Cultural wonder in the colourful Bo Kaap

Wednesday, 21 April 2021 12:09 PM

There’s so much more to Bo Kaap than it’s brightly coloured houses – although you’ll be forgiven for joining the masses and snapping an Instagram-worthy flick in front of them. It’s one of the oldest residential areas in the country, dating back as early as the 1760s and is home to an eccentric community, brimming with rich Islamic culture, fragrant cuisine, and intriguing history, making it a must-see when in the Mother City.

Over the years, this picturesque area’s name has changed from Waalendorp, to the Cape Malay Quarter, to Slamse Buurt, to Schotsche Kloof, finally settling on Bo Kaap, meaning ‘above the Cape’. It’s set against the sloping foot of Table Mountain National Park, and from one of its many hilltop viewpoints, you can marvel at the views of a city bowl, bordered by the towering and dazzlingly beautiful Table Mountain.

Over two centuries ago, the Dutch brought the east-Atlantic slave trade to the shores of the Cape, depositing a multicultural diaspora of Sri Lankan, Indian, and Malaysian people in the Cape. Many of them eventually settled in Bo Kaap, but those who were not Muslim, or of the “right” ethnicity, were ousted under the Group Areas Act of 1950 by the atrocious apartheid government. Even through human rights violations, racist and oppressive laws, and extremely trying political times, the Bo Kaap community persevered and thrived.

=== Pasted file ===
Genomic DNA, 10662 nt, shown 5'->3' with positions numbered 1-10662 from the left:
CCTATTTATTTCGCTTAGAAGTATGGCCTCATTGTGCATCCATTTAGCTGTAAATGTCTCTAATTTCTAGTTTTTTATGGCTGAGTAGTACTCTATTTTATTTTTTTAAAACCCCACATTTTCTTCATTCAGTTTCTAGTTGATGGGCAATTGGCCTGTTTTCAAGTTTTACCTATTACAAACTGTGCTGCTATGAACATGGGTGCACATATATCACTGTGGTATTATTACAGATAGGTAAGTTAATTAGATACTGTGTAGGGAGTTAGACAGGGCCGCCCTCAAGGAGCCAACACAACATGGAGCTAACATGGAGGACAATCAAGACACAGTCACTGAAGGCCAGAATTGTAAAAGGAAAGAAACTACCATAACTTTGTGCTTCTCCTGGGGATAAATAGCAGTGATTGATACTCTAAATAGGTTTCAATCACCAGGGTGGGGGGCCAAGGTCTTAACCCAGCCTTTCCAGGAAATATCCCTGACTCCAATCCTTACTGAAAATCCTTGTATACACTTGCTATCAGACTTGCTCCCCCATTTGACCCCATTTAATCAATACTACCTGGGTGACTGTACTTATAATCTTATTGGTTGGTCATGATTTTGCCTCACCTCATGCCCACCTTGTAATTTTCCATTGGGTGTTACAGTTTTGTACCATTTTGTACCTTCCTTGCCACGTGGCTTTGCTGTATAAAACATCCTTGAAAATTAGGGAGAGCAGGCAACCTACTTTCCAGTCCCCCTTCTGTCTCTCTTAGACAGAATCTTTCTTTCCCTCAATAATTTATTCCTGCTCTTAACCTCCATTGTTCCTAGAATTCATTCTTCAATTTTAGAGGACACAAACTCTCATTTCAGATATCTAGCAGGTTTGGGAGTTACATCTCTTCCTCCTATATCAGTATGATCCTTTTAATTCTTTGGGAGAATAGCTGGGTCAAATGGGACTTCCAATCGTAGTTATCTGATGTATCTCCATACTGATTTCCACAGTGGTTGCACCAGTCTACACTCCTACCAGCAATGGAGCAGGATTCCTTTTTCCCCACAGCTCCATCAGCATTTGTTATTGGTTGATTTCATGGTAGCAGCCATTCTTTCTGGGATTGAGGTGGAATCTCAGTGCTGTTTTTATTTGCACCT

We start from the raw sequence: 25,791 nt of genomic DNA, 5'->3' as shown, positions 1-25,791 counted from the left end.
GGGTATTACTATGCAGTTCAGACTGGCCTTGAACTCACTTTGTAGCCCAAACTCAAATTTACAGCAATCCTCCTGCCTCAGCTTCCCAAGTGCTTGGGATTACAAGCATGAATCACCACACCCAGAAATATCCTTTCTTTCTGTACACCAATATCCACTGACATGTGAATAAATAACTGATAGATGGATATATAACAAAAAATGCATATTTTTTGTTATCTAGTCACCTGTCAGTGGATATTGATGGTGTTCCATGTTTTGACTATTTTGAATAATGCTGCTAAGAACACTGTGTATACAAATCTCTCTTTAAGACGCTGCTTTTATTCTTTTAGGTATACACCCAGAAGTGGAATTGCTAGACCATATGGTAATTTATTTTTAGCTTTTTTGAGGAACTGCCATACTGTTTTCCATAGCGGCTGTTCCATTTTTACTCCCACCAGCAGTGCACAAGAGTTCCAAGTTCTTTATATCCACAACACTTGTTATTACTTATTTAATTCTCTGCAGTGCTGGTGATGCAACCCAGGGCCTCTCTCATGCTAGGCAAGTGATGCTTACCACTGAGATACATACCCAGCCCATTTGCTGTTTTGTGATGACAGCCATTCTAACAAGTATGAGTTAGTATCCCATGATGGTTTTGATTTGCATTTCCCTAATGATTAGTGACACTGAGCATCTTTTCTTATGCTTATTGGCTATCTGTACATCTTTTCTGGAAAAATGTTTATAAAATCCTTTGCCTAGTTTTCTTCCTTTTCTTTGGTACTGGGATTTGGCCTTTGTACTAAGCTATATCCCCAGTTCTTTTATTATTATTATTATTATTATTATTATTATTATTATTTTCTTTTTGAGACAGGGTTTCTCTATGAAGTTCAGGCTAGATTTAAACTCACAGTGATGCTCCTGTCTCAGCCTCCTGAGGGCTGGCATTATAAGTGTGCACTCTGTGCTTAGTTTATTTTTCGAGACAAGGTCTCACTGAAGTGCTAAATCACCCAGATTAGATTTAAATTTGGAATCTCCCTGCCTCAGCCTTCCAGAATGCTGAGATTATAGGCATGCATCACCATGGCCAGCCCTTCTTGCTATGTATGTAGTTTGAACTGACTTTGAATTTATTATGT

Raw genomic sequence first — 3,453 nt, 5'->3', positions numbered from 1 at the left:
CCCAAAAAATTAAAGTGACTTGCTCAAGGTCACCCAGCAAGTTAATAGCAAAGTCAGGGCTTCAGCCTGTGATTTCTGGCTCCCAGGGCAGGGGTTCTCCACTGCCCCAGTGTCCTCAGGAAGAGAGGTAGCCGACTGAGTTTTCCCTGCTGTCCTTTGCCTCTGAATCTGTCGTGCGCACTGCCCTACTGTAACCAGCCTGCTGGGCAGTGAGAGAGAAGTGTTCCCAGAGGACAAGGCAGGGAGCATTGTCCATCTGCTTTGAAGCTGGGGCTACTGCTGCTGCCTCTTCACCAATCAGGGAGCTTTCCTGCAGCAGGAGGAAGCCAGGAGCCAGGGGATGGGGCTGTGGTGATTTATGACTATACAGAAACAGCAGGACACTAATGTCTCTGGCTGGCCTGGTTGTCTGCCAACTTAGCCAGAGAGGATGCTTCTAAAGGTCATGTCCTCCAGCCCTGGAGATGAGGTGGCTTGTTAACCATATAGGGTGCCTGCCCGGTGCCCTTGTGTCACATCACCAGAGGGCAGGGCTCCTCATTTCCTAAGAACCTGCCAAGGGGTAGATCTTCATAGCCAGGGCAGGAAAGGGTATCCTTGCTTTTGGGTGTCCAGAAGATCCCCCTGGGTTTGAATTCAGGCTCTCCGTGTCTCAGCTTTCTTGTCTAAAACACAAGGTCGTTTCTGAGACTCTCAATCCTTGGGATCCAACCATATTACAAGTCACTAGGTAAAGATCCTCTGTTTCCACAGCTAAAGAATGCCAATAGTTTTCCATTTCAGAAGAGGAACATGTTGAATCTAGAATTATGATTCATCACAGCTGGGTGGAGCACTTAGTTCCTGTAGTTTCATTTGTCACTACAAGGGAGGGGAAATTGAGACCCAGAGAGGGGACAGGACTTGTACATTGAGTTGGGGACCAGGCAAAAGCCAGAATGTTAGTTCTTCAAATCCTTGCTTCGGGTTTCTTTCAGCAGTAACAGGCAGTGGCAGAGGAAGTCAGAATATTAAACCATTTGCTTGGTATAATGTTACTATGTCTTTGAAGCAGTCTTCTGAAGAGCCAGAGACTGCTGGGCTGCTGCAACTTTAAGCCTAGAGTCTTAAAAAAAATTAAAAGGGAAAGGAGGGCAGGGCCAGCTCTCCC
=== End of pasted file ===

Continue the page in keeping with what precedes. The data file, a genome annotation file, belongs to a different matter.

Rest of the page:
There is something in Bo Kaap unlike any other suburb in the Cape. Neighbours are friends, children play with each other in the streets, celebrations and tribulations are shared by most; it is a close-knit community teeming with friendly greetings, age-old traditions, and vibrant culture. Here, you’ll find freshly-baked koeksisters (a traditional, sweet doughnut covered in desiccated coconut) at every corner store, delectable gatsbies (large sandwiches) overflowing with filling, and families that have lived in this area for generations.

Make sure to stop by the Bo Kaap Museum, one of the oldest buildings in the area, to learn more about the communities heritage and culture. There’s also the Auwal Mosque in Dorp Street, the oldest in the country. It was constructed back in 1794, a couple of years before Muslims were legally allowed to practise their religion in public. The mosque stands on land once belonging to a former slave named Coridon van Ceylon, whose daughter Saartjie van den Caap, later donated it to the community. Here, you can see a copy of the Quran written by the mosque’s first-ever imam, Tuan Guru. He wrote it from memory during his time spent as a political prisoner on Robben Island during apartheid. The famous Atlas Trading spice store is a mecca for local ingredients at bargain prices, while Bo Kaap Kombuis makes an incredible place to enjoy authentic Cape Malay cuisine with unpolluted views of Table Mountain.

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